Tackling the Big Issues in Zurich: Day 1

Securing the cloud, or any data for that matter, continues to be a challenging and frustrating issue for the world’s CSO’s. That was the message to come from the first day of the three day long Second Workshop on Cyber Security & Global Affairs and Security Confabulation IV being held at ETH in Zurich, Switzerland.

In an event modeled after the TED Conferences, some of the world’s information security thought leaders worked through a tightly packed day of 18 minute presentations followed by group Q&A sessions that allowed the group to dive into the content and explore the opportunities and challenges posed by each speaker. Through 12 sessions on topics ranging from Cloud security to an inside look at the motivations behind malicious online behavior, information security experts tried to advance the thinking around the most critical information security issues that business and governments face. The event was organized by Arun Sood of George Mason University, Jerry Archer, CSO of Sallie Mae, and Dave Cullinane, CISO of eBay.

Using a mashup model that delivers lots of different issues and potential solutions, the different presentations initiate discussions that develop different approaches to solve existing and emerging problems.

In the opening sessions, speakers were focused on what is clearly the largest, overarching issue they are encountering today: the cloud. But beyond just the usual overview of the security challenges that the cloud poses, the speakers took new looks at this issue, questioning the standard challenges, risks and solutions. Is regulation really an impediment to cloud adoption? Not as much as you might think. Won’t strong SLAs reduce the risk of moving to the cloud? Not likely. Do existing trust models work in this new environment? Probably not. But all agreed that businesses and governments are moving quickly to the Cloud…private for now, but public in the long term…and most businesses just aren’t ready for it.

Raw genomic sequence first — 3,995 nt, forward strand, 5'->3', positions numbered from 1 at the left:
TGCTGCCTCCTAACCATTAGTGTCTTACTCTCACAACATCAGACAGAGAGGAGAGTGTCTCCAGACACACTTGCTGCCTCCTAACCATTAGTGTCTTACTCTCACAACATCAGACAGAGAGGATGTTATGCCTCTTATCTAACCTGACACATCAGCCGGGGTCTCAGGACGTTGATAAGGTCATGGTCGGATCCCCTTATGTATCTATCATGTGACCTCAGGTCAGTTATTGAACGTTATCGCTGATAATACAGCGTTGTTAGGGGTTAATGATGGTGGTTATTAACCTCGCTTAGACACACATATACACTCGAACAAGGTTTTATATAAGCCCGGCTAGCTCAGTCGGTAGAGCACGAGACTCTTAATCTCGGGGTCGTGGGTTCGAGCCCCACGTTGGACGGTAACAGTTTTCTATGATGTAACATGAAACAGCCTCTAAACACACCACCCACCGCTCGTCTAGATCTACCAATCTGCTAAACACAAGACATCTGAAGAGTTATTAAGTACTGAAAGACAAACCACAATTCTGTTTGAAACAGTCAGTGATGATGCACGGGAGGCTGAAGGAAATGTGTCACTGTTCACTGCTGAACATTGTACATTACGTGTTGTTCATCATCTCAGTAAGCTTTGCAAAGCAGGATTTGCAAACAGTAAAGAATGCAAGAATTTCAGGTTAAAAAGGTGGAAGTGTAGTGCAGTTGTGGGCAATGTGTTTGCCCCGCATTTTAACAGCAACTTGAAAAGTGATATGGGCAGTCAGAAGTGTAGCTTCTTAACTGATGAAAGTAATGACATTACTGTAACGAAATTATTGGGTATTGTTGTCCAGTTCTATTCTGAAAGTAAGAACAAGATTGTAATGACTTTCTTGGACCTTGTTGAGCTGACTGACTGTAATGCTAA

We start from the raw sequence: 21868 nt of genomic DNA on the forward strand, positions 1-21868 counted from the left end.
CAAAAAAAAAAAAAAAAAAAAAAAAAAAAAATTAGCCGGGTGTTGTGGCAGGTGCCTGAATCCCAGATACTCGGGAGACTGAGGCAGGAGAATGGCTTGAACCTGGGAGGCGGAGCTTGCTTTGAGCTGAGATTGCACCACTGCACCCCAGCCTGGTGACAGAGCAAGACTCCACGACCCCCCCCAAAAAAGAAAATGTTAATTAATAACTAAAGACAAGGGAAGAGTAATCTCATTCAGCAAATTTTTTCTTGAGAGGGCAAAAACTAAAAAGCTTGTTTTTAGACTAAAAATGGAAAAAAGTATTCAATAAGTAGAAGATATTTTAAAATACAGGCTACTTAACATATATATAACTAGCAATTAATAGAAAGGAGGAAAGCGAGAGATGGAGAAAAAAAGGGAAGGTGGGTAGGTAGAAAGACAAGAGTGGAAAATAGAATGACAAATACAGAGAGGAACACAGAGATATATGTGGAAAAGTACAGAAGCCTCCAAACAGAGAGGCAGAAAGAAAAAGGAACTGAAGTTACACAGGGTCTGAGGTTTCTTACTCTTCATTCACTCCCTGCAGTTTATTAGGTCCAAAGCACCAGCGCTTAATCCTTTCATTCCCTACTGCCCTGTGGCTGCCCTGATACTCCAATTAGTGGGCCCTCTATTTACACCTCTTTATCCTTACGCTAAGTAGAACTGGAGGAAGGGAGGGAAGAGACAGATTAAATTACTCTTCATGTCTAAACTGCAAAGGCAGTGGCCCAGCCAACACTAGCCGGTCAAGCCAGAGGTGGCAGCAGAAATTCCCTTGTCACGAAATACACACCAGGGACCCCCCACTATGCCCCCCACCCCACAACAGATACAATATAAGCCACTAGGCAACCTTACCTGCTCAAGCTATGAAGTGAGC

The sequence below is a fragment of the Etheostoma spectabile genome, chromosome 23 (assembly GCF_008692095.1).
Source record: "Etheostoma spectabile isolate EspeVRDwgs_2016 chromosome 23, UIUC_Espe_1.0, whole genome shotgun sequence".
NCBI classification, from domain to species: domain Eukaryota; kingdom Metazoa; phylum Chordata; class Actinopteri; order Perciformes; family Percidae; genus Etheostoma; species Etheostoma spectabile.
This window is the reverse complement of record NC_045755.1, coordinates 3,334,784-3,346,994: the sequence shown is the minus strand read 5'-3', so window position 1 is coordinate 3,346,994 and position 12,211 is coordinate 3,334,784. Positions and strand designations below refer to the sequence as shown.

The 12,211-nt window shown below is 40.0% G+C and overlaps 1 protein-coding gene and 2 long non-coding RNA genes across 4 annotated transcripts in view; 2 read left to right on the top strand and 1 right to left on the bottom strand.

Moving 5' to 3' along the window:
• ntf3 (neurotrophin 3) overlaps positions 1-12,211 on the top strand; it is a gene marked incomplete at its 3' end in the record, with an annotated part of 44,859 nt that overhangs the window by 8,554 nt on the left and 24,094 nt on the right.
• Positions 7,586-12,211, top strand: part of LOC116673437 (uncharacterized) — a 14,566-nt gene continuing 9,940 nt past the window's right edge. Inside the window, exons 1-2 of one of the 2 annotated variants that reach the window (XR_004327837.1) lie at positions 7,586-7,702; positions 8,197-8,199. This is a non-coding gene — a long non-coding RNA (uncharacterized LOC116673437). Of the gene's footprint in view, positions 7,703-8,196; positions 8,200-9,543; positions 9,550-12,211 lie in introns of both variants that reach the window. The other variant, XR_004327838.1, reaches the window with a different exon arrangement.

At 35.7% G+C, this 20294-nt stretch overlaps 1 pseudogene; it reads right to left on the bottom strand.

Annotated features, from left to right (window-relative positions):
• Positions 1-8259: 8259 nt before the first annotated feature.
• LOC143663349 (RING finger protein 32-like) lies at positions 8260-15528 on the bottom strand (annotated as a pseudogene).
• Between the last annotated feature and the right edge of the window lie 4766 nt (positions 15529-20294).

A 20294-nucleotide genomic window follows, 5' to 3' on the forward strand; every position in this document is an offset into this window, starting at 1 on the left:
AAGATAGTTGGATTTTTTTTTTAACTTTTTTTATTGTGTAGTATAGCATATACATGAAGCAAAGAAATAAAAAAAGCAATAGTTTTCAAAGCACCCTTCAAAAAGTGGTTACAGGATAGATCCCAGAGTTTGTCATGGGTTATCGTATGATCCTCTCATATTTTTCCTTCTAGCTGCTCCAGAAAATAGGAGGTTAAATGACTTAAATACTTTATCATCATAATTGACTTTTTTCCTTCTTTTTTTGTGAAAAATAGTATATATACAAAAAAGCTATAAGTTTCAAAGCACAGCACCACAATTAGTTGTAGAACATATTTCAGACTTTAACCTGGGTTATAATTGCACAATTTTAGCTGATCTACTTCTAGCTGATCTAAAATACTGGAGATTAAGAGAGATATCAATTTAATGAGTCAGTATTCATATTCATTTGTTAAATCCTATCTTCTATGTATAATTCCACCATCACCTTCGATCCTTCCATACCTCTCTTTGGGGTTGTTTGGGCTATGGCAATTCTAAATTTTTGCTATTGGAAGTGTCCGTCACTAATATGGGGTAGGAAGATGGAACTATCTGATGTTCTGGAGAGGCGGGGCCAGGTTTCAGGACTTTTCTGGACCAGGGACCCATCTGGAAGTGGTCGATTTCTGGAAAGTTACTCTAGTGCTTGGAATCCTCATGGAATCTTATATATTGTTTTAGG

While the first reaction of many IT security teams is to put the brakes on their move to the Cloud, that’s really just falling back to where security was five years ago. Rather, they should think about how they can enable the move to the Cloud by evaluating the risks and putting into place the best controls and enabling technologies like single sign-on, attestation & certification, information controls like DLP, and transparency to enable proper auditing. Only put those things in the Cloud that risk dictates. As you develop better controls you can move more to the Cloud.

Also presented was a new model to control malware and attacks in virtualized environments. Known as Self Cleaning Intrusion Tolerance (SCIT) it utilizes virtualization to recover systems after an attack and operates without signatures.

One of the over-riding themes to emerge from Day 1 was the impediment to sharing of information due to legal concerns, regulatory restrictions, and lack of trust.

The evening keynote came from Scott Borg, Director & Chief Economist at the U.S. Cyber Consequences Unit, who went into great detail on the cyber threats faced by the U.S. and other nations. It’s clear, Borg discussed, that many attacks believed to be tied to nation-states like Russia and China, while collaborative, were not directed by those governments. For example, attacks against Georgian websites which have been attributed to Russian organized crime and that occurred in conjunction with Russian military action, were likely undertaken not under orders from the Russian government or military, but rather unilaterally to garner favor with the Russian government.

Stay tuned for my report on Day 2.

Copyright © 2010 IDG Communications, Inc.

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